After Wednesday’s horrific mass shooting in San Bernardino, we have reached a point in 2015 where there have been more mass shootings in the Unites States than there have been days in the year. We don’t know as of this writing what pushed the alleged shooters to kill so many. We do know that the guns were bought legally. This glorified gun culture, backed by the NRA and their political labradoodles on Capitol Hill, has brought us to a frightening place.
In this light, it is revealing to look at the letter earlier this week from the National Fraternal Order of Police to the National Football League. In a classic “not The Onion” moment, the FOP suggested that off-duty police officers be allowed to carry concealed guns inside NFL stadiums. In a formal missive to Roger Goodell, FOP President Chuck Canterbury said that armed cops are our nation’s best defense for stopping a terrorist attack inside a stadium. Canterbury wrote:
Today, I am writing on behalf of the members of the Fraternal Order of Police to urge you to rescind this policy, which weakens the safety and security of NFL players, personnel and fans. The terrorist attacks and threats of attacks from organizations like the Islamic State of Iraq and the Levant (ISIL) are selecting targets based on the amount of death and injury they can inflict—mass murder and casualty events.
For everyone with a working brain stem—including NFL commissioner Roger Goodell—the belief was that this is a comically stupid idea. As Vice pointed out, off-duty police officers tend to commit violent crimes—a lot of violent crimes. The number-one contributing factor during these criminal acts was alcohol intoxication. In 10 percent of these cases, a concealed firearm was brandished or fired.
Now let’s take that statistical knowledge and apply it to an NFL game. If you have never had the pleasure, spending your Sunday immersed in the NFL fan experience certainly varies from city to city. In my experience, Denver and Seattle—with clouds of legal weed over the tailgates—tend to be mellow affairs, but only relative to everywhere else. In other cities there is a level of agro-rage among men shelling out a small fortune for tix. Yet, whether it’s the munchies in Seattle or the punchies in Baltimore, there is one common factor at every NFL game, and it’s not hot dogs. It’s booze.
Alcohol turns NFL contests into working class or even prison yard–level identity politics for middle-class fans. Put away the tie that strangles you all week, wear ripped jeans with a $150 jersey, and look for someone to hit. This article at Sporting News offers a damning data dive about violence at NFL games. To take one example, San Francisco saw 201 fights and 23 felony arrests last season (over 25 fights per home game). Replace “fight” with “glock” and see what collateral damage can really look like.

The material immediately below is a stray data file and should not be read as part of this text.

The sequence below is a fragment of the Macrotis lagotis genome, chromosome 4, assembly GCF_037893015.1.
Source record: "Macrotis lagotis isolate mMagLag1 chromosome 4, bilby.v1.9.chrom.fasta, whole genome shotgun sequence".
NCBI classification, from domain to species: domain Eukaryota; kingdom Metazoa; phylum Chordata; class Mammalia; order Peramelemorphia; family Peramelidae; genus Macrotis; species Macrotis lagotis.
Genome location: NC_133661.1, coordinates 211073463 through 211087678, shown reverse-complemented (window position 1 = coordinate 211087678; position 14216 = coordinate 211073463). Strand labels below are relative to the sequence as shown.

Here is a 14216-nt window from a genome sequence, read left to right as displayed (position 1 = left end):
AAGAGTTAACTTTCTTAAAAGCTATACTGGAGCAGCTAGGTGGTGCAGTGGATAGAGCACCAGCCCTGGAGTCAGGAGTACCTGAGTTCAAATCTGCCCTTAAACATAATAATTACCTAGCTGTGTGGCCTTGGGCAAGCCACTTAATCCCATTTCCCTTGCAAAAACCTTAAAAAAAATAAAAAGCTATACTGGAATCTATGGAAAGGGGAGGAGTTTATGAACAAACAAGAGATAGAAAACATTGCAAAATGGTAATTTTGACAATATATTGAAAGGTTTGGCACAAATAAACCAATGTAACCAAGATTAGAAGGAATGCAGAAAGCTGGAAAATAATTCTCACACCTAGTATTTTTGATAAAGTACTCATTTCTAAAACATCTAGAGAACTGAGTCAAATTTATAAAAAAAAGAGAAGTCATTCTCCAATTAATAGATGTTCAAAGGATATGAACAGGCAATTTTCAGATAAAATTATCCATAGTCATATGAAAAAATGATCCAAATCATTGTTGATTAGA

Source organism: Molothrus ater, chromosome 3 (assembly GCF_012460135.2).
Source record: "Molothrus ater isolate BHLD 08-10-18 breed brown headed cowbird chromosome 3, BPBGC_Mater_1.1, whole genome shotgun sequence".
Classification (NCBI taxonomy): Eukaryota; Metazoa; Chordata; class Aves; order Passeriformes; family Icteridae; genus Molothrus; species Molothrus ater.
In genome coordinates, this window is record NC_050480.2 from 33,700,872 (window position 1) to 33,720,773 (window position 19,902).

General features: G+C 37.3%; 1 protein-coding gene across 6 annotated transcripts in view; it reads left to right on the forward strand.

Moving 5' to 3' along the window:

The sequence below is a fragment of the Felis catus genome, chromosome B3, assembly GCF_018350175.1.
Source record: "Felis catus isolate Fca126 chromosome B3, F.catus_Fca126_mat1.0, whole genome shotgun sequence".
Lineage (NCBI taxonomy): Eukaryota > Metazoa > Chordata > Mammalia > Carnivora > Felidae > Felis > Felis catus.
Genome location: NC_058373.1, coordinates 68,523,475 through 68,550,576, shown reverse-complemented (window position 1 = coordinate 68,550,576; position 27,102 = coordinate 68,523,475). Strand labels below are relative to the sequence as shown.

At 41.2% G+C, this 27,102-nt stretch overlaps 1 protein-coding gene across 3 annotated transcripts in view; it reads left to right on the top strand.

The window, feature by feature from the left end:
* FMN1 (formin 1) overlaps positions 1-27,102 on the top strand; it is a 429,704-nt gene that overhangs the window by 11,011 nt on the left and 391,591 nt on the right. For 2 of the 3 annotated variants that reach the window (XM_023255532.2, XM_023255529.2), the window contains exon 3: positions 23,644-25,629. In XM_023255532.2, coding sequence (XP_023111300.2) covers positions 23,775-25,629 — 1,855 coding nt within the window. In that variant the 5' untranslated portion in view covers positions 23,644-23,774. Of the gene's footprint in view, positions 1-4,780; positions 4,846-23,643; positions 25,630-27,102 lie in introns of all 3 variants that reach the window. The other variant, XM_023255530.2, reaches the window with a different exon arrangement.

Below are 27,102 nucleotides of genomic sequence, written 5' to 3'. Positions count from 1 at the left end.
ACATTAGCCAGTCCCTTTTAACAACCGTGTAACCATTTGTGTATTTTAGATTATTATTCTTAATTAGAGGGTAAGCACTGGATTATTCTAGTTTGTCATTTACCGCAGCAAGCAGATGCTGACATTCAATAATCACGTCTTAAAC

Introducing guns into this is a recipe for more tragedy and more funerals.
This should all be obvious. But in the wake of the shootings in San Bernardino as well as Colorado Springs, and in the aftermath of the video of 17-year-old Laquan McDonald being gunned down by Chicago police officer Jason Van Dyke, the FOP’s motivations become clear. They did not release this letter because they thought the NFL would ever take it seriously, or because they think that armed, inebriated off -duty cops can fight terrorism. Instead, the letter exposes the ugly opportunism of the Fraternal Order of Police. The FOP’s number-one job at the moment is not fighting terror but fighting the perception—seen so clearly in too many cities—that police are off the leash and inflicting lethal force with impunity. The Laquan McDonald tape has opened a national window onto one police department that appears to be a gang unto itself. But, as we have seen with every tragic hashtag, no city is immune from this. The “bad apple” argument loses some of its weight when we have orchards of awfulness.
The FOP is not only using the terror attacks to rehab its image but also to advance the 0 percent gun-restriction agenda of their compatriots in the NRA. (The order would not respond to repeated requests for comment.) It is also exposing the way we view the terror of ISIS versus the terror of living in a country where mass shootings happen with a numbing regularity. The right-wing idea that brandishing a gun represents freedom from tyranny ignores that it creates a new tyranny, a tyranny of the armed against ideas and legal institutions they oppose. Ask people in Colorado Springs or San Bernardino how they would define terror.
Lastly, it is worth noting that in Paris the bomber never entered the stadium because security personnel—some of whom were Arab and Muslim—did their job. Let the security personnel here do the same. As for off-duty police officers, they should not be armed inside NFL games. Hell, after watching that video from Chicago, they should not be armed outside of NFL games either.